Distribution- Part 1

A few months ago, I did a short series on Lulu and the pros and cons of using it. Today, I'm going to start a new series about the topic of distribution. If you have any questions anywhere along the way, please feel free to either email me or put a note in the comment section.

Let's start with the most logical point-what is distribution?

First, let's talk about what is referred to as full-service or traditional distribution.
Consider this: there are thousands of publishers trying to sell thousands of books to the stores that sell them. Imagine the insanity if every store was contacted by every publisher about every book, old and new alike. The paperwork it would entail to fill the shelves would be absolutely insane. That's where the full service distribution comes into the picture.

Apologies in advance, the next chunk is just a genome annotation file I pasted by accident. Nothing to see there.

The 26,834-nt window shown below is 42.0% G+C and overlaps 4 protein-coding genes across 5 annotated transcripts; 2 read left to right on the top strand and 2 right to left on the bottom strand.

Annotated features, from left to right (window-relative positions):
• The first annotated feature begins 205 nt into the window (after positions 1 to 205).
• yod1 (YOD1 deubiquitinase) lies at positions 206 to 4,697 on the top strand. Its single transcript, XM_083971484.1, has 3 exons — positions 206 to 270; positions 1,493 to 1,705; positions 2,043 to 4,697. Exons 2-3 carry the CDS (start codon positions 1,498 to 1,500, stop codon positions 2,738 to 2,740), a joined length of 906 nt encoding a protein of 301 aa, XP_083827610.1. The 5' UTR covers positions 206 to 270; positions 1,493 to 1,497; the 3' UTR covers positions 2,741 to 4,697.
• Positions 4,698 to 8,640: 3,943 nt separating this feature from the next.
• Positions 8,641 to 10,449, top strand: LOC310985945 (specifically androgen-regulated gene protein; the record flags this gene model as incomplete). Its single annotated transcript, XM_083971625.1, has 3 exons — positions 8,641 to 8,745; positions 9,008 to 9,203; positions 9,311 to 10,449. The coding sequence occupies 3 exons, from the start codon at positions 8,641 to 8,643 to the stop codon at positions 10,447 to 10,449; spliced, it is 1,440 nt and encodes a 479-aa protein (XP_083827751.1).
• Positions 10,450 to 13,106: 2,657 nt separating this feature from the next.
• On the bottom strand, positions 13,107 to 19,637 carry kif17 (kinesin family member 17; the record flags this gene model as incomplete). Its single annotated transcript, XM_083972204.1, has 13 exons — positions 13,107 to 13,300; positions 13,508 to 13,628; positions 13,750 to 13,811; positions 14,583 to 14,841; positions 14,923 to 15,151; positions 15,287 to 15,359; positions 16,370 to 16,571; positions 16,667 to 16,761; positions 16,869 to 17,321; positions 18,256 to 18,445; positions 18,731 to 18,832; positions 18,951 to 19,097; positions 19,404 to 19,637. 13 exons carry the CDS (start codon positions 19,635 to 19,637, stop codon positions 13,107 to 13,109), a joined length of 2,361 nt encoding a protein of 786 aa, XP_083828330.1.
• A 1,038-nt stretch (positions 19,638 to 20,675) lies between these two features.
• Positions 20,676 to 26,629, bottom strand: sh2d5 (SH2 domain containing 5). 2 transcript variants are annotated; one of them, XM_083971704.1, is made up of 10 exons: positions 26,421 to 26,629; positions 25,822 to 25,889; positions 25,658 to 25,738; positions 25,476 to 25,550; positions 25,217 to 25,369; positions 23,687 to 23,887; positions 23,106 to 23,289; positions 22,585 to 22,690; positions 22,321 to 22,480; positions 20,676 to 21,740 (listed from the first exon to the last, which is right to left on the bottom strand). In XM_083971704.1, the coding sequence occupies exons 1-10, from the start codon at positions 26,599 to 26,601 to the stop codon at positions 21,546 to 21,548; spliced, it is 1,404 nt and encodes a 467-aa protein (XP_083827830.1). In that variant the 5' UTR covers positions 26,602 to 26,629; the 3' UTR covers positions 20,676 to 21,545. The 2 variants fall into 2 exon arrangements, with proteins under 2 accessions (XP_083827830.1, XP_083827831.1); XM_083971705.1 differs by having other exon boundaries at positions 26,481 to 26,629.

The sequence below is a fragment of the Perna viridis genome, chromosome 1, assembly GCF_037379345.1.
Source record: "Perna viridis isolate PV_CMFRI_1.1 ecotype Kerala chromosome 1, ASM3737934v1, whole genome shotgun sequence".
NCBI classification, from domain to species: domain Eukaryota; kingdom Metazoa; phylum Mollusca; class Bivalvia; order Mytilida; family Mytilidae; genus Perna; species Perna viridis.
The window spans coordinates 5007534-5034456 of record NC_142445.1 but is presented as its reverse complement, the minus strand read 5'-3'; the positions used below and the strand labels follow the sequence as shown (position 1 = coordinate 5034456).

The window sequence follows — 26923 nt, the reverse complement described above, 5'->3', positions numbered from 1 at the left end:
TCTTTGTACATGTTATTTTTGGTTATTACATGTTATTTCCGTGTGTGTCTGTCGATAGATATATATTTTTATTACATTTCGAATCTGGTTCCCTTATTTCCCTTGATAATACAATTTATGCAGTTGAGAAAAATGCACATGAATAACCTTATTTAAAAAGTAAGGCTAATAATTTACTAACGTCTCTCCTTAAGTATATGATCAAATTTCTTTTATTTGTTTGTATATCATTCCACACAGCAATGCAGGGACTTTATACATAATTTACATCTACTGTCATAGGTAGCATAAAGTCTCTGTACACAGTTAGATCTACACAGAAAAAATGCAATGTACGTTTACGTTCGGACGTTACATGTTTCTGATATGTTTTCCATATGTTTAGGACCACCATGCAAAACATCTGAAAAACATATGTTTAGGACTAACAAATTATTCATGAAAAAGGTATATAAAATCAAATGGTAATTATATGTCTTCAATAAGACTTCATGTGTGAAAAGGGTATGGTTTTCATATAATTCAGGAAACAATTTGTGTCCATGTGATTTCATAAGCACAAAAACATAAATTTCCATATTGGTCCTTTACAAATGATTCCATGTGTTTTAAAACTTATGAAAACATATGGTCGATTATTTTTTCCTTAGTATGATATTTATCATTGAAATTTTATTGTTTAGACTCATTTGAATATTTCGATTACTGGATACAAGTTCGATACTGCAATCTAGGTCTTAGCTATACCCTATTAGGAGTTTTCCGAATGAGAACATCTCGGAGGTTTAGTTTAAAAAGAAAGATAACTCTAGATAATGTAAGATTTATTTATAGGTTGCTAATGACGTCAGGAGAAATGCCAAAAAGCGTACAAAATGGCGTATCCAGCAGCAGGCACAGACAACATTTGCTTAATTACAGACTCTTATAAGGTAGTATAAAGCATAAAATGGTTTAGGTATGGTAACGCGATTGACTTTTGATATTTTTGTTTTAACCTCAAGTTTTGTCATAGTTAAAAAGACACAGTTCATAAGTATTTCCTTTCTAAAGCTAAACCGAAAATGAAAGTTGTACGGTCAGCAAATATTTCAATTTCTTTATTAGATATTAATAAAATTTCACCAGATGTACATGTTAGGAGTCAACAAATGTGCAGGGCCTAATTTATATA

Distributors catalog the inventory of multiple publishers, their representatives present the information to the bookstore buyers and the buyers place one order through the distributor. The distributor then facilitates getting the books to the stores either via their own warehouse or a wholesale warehouse. Stores may deal with more than one distributor for different lines of products because no one represents everything, but they are still dealing with far fewer entities than the first scenario.

If you walk into a B & N or other major store, the books you see got there via that process for the most part. This process is also generally what's in play when books sell in the thousands or tens of thousands+ copy level. It's definitely possible to sell decent quantities without distribution, but it is certainly a lot more challenging.

Do you want or need full service distribution for your book? Maybe, maybe not. Stay tuned.

Good Writing & God Bless,
Cheryl Pickett

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